prevent buddy punching using Hubstaff

And that’s just the beginning. Geofencing allows you to set up your job site locations so that your team members are automatically clocked in or sent a reminder when they arrive. Another option is to limit time tracking unless they are within a designated area, which makes buddy punching nearly impossible. 

You can auto-start and stop based on location. You can send reminders to start and stop when people enter or leave a geofence. It just depends on how your team operates and what you need to curb buddy punching.

Some digital solutions also offer a biometric time clock, requiring a fingerprint reader or other biometric data to clock in. However, this may come with specific legal requirements that you have to meet, depending on the state where you’re based.

How to implement an effective buddy punching policy

It’s not enough to have a document that declares you don’t allow buddy punching. You have to skillfully integrate your time tracking policy into how your team operates. And with each of the steps discussed below, remember that you want employee training on issues to prevent employees clocking in or out inappropriately in any way. This should be part of a broader employee accountability program.

Rely on open communication

Starting with solid communication is critical to the success of your policy. It’s essential to try to get your team to buy in. Explain why buddy punching harms the company in different ways, and address why they might choose it in the first place.

Outline how best to approach days they must leave early or arrive later than planned. The more you can involve your employees in caring for the company culture and vibe, the better.

Inform people of the consequences

It’s essential to bet on people’s dedication and belonging to the company, but you should also communicate with them that rules are rules. A written warning should be a small step followed by more severe consequences when buddy punching occurs again.

Set the disciplinary actions if a person uses another employee’s time card or clocks in for them in another way. While your approach should not be draconian, at the same time, you should also make sure that people realize you’re truly going to follow the buddy-punching rules.

Be direct and firm with employees. They need to understand the actions you’re willing to take in these cases. Often, buddy punching can lead to immediate termination. If that’s your policy, let people know and express that a manager will have no choice but to fire one employee they catch buddy punching.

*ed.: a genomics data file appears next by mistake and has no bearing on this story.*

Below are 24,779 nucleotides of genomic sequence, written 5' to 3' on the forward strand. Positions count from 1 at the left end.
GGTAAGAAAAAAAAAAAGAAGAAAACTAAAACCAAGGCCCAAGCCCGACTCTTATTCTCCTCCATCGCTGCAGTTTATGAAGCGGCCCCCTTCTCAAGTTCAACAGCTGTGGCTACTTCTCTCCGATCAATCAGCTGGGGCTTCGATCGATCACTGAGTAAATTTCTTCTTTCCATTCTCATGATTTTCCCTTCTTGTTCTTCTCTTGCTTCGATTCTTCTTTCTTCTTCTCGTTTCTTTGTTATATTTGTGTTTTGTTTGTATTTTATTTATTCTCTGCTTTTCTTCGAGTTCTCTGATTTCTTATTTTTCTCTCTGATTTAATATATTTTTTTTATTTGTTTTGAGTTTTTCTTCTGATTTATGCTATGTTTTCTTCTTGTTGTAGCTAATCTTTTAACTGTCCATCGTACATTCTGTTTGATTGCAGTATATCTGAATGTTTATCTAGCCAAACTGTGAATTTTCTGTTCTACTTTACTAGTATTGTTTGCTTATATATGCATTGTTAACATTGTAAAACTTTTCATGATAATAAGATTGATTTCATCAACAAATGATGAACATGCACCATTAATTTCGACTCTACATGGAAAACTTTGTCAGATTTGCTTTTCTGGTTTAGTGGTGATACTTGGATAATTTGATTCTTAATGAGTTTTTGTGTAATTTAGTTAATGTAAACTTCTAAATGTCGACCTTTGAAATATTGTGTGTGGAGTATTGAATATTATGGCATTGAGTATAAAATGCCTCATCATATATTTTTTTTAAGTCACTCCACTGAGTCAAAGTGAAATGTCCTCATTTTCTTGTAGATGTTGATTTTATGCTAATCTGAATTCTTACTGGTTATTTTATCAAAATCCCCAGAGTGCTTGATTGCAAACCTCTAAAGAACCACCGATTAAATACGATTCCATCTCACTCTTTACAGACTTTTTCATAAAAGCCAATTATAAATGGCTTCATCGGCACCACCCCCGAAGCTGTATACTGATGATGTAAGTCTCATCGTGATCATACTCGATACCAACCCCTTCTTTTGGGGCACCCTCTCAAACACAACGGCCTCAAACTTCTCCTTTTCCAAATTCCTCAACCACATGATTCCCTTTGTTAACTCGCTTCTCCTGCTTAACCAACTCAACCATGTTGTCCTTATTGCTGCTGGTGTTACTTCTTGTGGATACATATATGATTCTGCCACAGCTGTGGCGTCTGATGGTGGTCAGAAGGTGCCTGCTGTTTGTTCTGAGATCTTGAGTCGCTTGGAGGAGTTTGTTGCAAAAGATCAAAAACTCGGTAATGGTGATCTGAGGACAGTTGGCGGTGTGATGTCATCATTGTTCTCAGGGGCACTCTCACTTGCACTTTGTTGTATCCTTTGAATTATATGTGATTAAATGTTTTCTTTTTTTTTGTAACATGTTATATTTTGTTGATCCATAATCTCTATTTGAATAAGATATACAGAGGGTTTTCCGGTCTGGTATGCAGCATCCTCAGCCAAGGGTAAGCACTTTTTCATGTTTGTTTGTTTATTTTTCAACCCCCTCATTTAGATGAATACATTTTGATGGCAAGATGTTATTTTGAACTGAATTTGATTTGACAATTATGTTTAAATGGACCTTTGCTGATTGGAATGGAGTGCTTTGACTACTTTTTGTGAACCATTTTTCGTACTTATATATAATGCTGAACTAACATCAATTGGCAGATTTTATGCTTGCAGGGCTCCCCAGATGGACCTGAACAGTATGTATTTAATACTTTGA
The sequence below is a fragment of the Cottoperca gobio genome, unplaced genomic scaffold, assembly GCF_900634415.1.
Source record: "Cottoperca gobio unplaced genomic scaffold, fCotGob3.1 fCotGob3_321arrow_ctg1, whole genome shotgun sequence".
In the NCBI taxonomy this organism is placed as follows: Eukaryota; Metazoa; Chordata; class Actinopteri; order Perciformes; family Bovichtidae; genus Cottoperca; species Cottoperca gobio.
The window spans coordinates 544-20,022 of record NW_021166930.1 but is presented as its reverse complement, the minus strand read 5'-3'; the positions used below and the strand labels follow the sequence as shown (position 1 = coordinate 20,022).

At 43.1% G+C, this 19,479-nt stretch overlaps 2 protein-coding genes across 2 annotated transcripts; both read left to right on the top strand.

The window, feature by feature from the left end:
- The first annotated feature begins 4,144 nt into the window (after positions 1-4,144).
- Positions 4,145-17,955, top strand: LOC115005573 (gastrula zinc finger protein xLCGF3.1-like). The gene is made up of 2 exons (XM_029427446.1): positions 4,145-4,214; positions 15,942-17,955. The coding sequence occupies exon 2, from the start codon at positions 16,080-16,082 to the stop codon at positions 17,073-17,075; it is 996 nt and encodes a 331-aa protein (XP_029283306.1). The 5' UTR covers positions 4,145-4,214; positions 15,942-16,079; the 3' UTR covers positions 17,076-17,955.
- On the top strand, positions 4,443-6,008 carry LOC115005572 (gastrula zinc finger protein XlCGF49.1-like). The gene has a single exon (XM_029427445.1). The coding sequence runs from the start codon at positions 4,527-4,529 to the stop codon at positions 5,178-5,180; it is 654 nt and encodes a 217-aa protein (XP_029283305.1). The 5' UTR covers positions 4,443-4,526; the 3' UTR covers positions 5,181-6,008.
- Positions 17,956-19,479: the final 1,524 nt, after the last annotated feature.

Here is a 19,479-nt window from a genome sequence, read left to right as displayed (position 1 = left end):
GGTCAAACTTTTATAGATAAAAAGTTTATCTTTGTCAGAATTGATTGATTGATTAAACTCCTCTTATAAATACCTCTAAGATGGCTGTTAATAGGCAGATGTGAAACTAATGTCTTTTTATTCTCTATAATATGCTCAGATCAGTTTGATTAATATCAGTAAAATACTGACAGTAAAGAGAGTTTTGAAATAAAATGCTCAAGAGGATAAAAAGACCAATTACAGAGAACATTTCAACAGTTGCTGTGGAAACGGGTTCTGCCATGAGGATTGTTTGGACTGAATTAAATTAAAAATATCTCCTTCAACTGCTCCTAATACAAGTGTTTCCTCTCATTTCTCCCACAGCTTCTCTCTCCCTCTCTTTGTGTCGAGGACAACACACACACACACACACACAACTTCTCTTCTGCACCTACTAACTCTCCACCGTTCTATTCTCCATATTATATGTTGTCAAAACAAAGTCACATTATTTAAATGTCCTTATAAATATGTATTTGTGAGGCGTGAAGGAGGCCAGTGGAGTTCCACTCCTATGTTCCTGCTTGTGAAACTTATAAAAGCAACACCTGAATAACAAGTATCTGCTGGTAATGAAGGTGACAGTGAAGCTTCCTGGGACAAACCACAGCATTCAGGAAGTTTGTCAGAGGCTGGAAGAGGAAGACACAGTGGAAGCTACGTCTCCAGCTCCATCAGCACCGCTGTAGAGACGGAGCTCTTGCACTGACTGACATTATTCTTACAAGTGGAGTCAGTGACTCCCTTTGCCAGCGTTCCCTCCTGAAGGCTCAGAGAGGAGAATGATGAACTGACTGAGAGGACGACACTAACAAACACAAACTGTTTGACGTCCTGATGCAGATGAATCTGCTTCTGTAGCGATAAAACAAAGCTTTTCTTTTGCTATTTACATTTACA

Leeway with this or other theft will not discourage the action.

Follow through

After you set the policies, you need a systematic way to follow through. This means a straightforward process for an initial written warning you record with HR. Don’t settle for just a verbal warning, even for first-time offenders.

Follow warnings with a direct consequence, such as a requirement to attend training or signing a document acknowledging the second failure and that the next is termination.

Remember, employers typically cannot dock an employee’s pay or fine them for mistakes, shortages, or damages. You may be unable to recoup a loss from buddy punching, so consequences should focus on eliminating it.

The business owner or leader should be the face of your efforts to address buddy punching. They need to explain your use of attendance software, why leaving early is an issue, or the benefit of employee clocks to everyone getting paid for their work hours.

Evaluating the effectiveness of your anti-buddy punching measures

You only know if an anti-buddy punching measure is effective if it cuts down on buddy punching.

Getting it right starts with monitoring your processes. If you have a physical station where people clock in at your job site, watch it with a camera. Get managers to review their shifts for when people are recorded in the system and who is physically at the station at that time.

If you use a digital tool, set it to flag whenever a user edits or updates tracked time for anyone other than themselves. You can require managerial approval of these changes or manually track time using a time tracking platform like Hubstaff.

Assess the prevalence of buddy punching at your organization right now or in the near past. Then, implement a change. After a week or two of the change — with clear notices about the policy shift — see if employees have stopped or if they’re trying to find a way around the new process.

Your best options are those that eliminate the ability of the practice. On-site locations could force an employee to use their smartphone to clock in, but require it to happen on the local network so this can’t be spoofed easily. Approvals on digital systems or the inability for employees to see each other’s time also make this less likely.

Get started with time tracking to prevent time theft

Employee time theft is something to pay attention to in your team, as it hurts your business on numerous levels. Buddy punching is one of its most common manifestations, leading to decreased productivity and increased payroll costs.

The good news is that with a solid time tracking solution like Hubstaff, time theft will soon become a thing of the past in your company. With digital time tracking, GPS tracking, and geofencing, you have a complete set of tools to ensure that your salaried and hourly employees log only hours that they have actually worked. It’s one of your best tools to prevent buddy punching and pay people for the proper scheduled time they work.

Put buddy punching behind you